Lessons from the EEOC’s Lawsuit Regarding UPS’ Automatic Termination Policy


UPS recently settled – for $2 million – a lawsuit brought by the Equal Employment Opportunity Commission regarding its policy that automatically terminated employees who had been on medical leave for 12 months. This case reminds employers to avoid implementation of inflexible leave policies, and the parties’ consent decree further offers guidance to employers on the reasonable accommodations process. For more, click here.

The EEOC asserts that policies automatically terminating an employee after a certain period of medical leave (e.g. at the end of Family and Medical Leave, after a year on leave, etc.) violate the Americans with Disabilities Act. The EEOC states that, before terminating the employee, the employer must engage in the interactive process under the ADA to determine if there is any reasonable accommodation that can be provided to the employee – including perhaps some additional period of leave – to enable them to perform the essential functions of the job. Only if no reasonable accommodation is available may the employer then terminate the employee.

Thus, it is important for employers, prior to terminating an employee on an extended medical leave, to engage in – and to document – the reasonable accommodations process. With regard to the issue of documentation, the consent decree provides an “Accommodations Checklist” that has been approved by the EEOC. Although you may view the entire Accommodations Checklist here, we summarize the key provisions as follows:

  • One section of the form, to be completed by the employee, asks for the following:
    • The employee’s medical restrictions affecting the ability to perform the essential functions of the current job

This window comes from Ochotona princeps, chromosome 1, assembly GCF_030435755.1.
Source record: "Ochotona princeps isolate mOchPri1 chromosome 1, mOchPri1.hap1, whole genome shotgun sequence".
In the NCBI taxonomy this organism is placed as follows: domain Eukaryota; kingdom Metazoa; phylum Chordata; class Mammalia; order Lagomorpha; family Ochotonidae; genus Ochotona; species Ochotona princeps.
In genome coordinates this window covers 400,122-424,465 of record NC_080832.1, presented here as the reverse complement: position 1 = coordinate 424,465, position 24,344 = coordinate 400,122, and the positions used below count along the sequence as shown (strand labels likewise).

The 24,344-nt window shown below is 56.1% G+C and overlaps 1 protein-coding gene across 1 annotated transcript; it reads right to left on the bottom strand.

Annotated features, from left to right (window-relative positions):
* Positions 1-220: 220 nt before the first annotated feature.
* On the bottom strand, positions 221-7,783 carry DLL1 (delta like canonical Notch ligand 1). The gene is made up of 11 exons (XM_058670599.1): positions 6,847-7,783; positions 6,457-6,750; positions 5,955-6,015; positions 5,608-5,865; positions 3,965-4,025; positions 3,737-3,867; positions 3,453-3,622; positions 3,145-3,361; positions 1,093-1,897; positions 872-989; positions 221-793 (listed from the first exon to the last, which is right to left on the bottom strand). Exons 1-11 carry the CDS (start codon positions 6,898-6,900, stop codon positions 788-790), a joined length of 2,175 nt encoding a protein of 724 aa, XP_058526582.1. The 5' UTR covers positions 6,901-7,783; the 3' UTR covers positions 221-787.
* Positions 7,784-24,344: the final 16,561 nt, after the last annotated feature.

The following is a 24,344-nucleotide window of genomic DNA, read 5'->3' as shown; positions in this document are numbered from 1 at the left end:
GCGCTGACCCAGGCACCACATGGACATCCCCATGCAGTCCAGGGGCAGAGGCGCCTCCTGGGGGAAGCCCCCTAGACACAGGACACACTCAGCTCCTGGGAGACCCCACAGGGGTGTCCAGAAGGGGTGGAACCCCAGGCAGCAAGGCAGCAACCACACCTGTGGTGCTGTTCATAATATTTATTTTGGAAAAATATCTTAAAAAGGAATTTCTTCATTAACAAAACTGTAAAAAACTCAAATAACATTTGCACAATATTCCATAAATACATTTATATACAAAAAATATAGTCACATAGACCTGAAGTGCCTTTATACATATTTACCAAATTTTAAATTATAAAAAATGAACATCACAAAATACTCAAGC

• Accommodations the employee believes would enable him to perform the essential functions of the current job
    • Other jobs at the company for which the employee believes he can perform the essential functions
    • Accommodations the employee may need to perform those other jobs
    • Information about the employee’s skills, prior work experience, training and education, which could help the company assess potential accommodations
    • How far the employee would be willing to commute for a reassignment position
    • If the employee is full-time, whether he would be willing to accept a part-time position if no other full-time reassignment or transfer positions are available
    • Limitations on the employee’s ability to work particular hours or shifts
    • Whether the employee would be willing to accept a job at another of the company’s facilities
  • Another section of the form is to be completed by the employer, and seeks the following:
    • A listing, in chart form, of each accommodation proposed by the employee and by the company, and whether the means exist for the accommodation
    • A specific section on transfer or reassignment as an accommodation, asking for the following information, again in chart form:
      • If there are employee- or employer-identified current openings or openings that will occur within a reasonable period of time (providing 4 weeks as an example of a reasonable period)
      • Whether the employee has the requisite education, skills and experience for each opening
      • Whether the employee is capable of performing the essential functions of each opening, with or without reasonable accommodations, with an explanation of any function the employee cannot perform and why the employee cannot perform it
      • If the answers to the previous three questions is no, whether there are openings or expected vacancies at other facilities that the employee can perform

This form provides insight into what sort of information the EEOC believes to be a necessary part of the reasonable accommodations discussion. Of course, in addition to this information, the employer is entitled to seek appropriate medical information from the employee’s health care provider regarding the employee’s medical condition, limitations and possible accommodations.